"To err is human; to forgive, divine."-Alexander Pope

This parable stars two children; however, if we adults examine our hearts closely I think we'll find bits of William and Hannah hiding somewhere deep inside them.

William and Hannah were next door neighbors which served them well, since they were also the best of friends.

Hannah's mother was ill most days and confined to bed so when William's parents took him to town he invited Hannah along. Sometimes they'd stop at Pop's Ice Cream Shoppe and William would buy Hannah her favorite treat-a chocolate sundae with extra whipped cream and a cherry on top.

Sometimes they'd stop at Cold Creek Park where they'd race each other to the swings and see who could swing the highest. Then when they got going really high William would dare Hannah to jump off into the warm sand below. William would jump and shout "Chicken!" and Hannah would wait until her swing slowed considerably then make her jump.

Afterwards, they'd take turns carrying small pails of water up from the creek to mix with the sand. William would pat the sand this way and that to help Hannah build princess castles.

When they arrived back from their trips exhausted William's parents would often invite Hannah to dinner so Hannah's mother could rest.

One night after dinner William and Hannah were playing in William's room.

"Want to play catch?" said Hannah.

"Sure," said William and as he rummaged through his closet for his orange foam ball Hannah slipped her hand into his dresser drawer and pulled out the twenty dollar bill he kept hidden there safely "from burglars". She pushed the money into her pocket and quietly closed the drawer.

"Here's the ball," said William and the two played catch until Hannah's mother phoned and asked Hannah to come home.

"See you tomorrow," said William.

"See you later," said Hannah.

The next morning when Hannah met William at the bus stop he had his face buried in his hands, crying.

"What's wrong?" said Hannah.

"Burglars," said William. "They broke in last night when I was sleeping and stole my money."

Hannah used the end of her sweater sleeve to brush the fat tears off William's red cheeks.

"Oh, my gosh," said Hannah. "Lucky they didn't hurt you."

"Yeah, lucky," said William, "but I worked so hard for that money, raking leaves for hours."

"I know you did," said Hannah. Then she began to cry, too.

The school bus pulled up. Hannah and William hopped on board and nestled into the very backseat together.

Hannah took a deep breath and slipped her hand into her sweater pocket. She pulled out the crumpled twenty dollar bill and shoved it into William's hand.

"This belongs to you," she said. "I'm so very sorry."

"You...you stole my money?" said William. "How could you? I thought you were my best friend."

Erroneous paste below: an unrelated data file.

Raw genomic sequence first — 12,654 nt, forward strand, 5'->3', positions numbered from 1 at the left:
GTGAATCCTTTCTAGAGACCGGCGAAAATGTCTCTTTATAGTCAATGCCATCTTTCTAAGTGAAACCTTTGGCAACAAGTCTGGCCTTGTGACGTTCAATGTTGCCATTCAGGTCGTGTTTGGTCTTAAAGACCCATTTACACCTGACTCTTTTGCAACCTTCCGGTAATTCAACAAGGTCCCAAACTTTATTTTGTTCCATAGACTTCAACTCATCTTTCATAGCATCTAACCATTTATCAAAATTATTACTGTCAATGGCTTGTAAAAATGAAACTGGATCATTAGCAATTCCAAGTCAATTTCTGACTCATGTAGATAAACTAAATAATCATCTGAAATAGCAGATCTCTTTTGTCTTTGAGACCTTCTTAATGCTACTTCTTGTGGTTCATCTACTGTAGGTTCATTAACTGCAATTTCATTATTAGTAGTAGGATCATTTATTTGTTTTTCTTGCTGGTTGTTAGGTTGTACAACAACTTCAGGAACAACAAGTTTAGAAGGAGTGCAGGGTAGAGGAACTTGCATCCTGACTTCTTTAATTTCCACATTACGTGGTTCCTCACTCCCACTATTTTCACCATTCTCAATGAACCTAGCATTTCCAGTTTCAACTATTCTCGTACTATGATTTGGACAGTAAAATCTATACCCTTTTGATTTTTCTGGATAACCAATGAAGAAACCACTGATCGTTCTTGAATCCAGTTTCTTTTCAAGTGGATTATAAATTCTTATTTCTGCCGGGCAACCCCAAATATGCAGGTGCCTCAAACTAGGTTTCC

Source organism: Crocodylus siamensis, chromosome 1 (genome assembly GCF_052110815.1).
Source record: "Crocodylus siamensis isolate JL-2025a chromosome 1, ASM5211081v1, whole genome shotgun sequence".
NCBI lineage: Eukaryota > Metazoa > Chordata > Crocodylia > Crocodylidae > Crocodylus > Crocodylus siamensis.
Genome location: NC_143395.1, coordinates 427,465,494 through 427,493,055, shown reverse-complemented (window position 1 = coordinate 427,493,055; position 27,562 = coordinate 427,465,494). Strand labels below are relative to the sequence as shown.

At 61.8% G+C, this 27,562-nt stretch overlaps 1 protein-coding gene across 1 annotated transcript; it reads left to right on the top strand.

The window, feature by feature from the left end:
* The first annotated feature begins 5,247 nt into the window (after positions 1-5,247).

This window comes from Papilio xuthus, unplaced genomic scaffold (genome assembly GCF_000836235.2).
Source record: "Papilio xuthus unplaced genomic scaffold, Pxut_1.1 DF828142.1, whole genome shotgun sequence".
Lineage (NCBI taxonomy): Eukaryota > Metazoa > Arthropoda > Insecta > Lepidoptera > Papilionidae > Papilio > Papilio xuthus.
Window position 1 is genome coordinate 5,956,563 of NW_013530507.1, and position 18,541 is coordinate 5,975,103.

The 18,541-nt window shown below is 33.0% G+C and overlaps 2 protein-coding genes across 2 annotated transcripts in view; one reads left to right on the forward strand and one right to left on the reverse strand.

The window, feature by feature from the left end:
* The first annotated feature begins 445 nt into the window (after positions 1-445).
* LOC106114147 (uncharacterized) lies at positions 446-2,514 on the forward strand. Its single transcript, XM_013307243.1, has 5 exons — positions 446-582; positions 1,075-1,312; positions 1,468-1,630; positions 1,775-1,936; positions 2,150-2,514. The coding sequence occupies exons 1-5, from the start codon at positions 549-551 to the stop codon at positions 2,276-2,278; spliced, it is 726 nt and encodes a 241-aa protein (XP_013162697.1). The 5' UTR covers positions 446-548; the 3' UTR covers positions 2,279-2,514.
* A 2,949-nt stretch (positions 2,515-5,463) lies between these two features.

"Please let me explain," said Hannah. "I was only borrowing it for a little while. Mom's birthday is Saturday and I wanted to buy her a cake and some flowers to cheer her. I was going to put the money back...somehow. Can you ever forgive me?"

"Forgive you? I hate you!" said William and he rose up out of the seat and walked to the front of the bus.

When Hannah tried to sit by him at lunch he snatched his tray off the table and moved. He watched her eat her meal alone.

She deserves it, he thought. Still, he missed the funny stories Hannah made up at lunch about the trash trolls who snuck into the cafeteria windows at night and devoured all the uneaten cookies and cakes in the trash cans. Burglars. Kind of like Hannah, thought William.

And, a few days later when he went to town William didn't offer to take Hannah along.

"Is something wrong?" asked William's mother when they were eating ice cream at Pop's Ice Cream Shoppe.

"Nope," said William but the truth was that he missed the way Hannah kicked him under the table when they were eating and they way she let him kick her back. He thought it was cool how she never grimaced and got him in trouble.

"Would you like to swing by the park on the way home?" said William's father.

"No," said William. The park wouldn't be fun without Hannah. She always let him stomp her castles flat into the ground before they left. He could do that without her but what fun would it be without Hannah screaming pretending to be the horrified princess trapped inside the crumbling castle walls?

"Let's just go home," said William.

"How's Hannah?" said William's mother on the drive home. "I haven't seen her around in days."

"Okay," I guess said William.

"You don't know what a blessed life you have, William. Hannah's mother struggles everyday to stay alive and Hannah's a witness to all that pain and suffering."

William reached into his jeans pocket and pulled out the dirty crumpled twenty dollar bill.

"Dad, can you stop at the store really quick?" he said.

"Sure," said his dad. "What do you need?"

"Oh, just a cake and some flowers," said William. "Tomorrow is Hannah's mom's birthday and I want to buy her something nice."

"That's very sweet of you, William," said his mother.

"It's the least I can do," said William. "I mean, her daughter is my very best friend, you know."

And William's mother smiled as she watched her son skip down the grocery store aisle to the bakery department.

Author's Bio: 

Cherie Durbin is a writer who calls Conover, North Carolina "Home Sweet Home". She wrote this story for herself because she struggles with forgiveness. However, she hopes you enjoy it, too, and she'd love to hear from you.